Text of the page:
Figure 10. Example of the trend of the measures that demonstrates their certain stability over time
3.2.6 Intensity

Special attention was paid to verifying the effect of modifications in the current intensity over the temperature. Changes were carried out by means of a knob with respect to the three reference values of 100%, 70%, 40% corresponding to, respectively, 2.52, 2.37, 2.29 A of intensity. Figure 11 reports these results.

A linear correspondence between Intensity vs Current emerged, with linearity of 0.98. The temperature showed a weakly linear inverse trend (-0.46): increasing the intensity seems to decrease slightly.

Figure 11. Investigating the effect of current intensity and potential over the temperature
3.2.7 Teflon

The measurement on the Teflon coat (i.e., ESSP4 scalpel, point C) highlighted the function of reducing the temperature with respect to the metal substrate, reduced by about 100-150℃, and therefore to correctly act as a protection. However, it still remained at rather high temperatures (at 373℃), above those that would cause burns, as well as above the melting point of the material. The prolonged use (> 20 sec) of the scalpel under load conditions similar to those of the test can act 'burning' the Teflon (the tests were interrupted due to the emission of strong odors). This situation contributed to creating a progressive heat accumulation effect in the scalpel, favored by: a) greater mass; b) presence of an insulator that opposes the heat dissipation; c) Teflon melting. Once turned off, the scalpel takes much longer to cool down.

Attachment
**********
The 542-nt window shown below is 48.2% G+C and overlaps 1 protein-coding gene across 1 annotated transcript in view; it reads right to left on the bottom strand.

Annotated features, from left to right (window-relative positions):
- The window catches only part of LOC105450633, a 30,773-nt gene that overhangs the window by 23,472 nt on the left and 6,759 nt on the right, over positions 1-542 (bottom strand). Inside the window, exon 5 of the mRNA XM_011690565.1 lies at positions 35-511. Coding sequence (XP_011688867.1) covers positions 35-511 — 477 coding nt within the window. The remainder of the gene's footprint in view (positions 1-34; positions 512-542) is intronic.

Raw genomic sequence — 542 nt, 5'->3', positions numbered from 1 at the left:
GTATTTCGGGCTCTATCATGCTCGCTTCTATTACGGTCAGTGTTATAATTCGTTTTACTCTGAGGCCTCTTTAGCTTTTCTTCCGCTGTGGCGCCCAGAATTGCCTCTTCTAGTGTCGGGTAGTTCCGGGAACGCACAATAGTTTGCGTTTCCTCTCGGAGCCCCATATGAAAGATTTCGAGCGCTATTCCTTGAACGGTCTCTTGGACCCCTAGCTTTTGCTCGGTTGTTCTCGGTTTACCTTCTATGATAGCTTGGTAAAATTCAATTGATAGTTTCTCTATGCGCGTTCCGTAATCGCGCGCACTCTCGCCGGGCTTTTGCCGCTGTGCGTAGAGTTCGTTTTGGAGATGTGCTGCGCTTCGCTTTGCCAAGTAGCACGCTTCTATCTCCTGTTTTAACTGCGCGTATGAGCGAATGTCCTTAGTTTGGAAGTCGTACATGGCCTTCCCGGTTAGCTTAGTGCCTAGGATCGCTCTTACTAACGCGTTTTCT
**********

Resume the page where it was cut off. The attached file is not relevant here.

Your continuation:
3.3 Comparative Measures

Table 5 and Figure 12 report a summary of the measured temperature, expressed as an average of 3 or more measures, for each of the four electrodes under investigation, with respect to (up to) 4 points under analysis (about 2 mm away from each other) and considering the three current intensity / potential levels. It is clearly observable (again) that the intensity of the current did not affect the temperature. On the contrary, it is also evident / confirmed how temperatures were significantly modified by changes in electrodes’ geometry and distance from the plasma.

Table 5. Temperatures for different conditions

Electrode

Material

Point

100%

70%

40%

ESST1

Steel

A

1620

ESST1

Steel

B

999

ESST1

Steel

C

618

663

642

ESST1

Steel

D

576

572

550

ESTT1

Tungsten

A

1226

ESTT1

Steel

B

641

653

627

ESSP4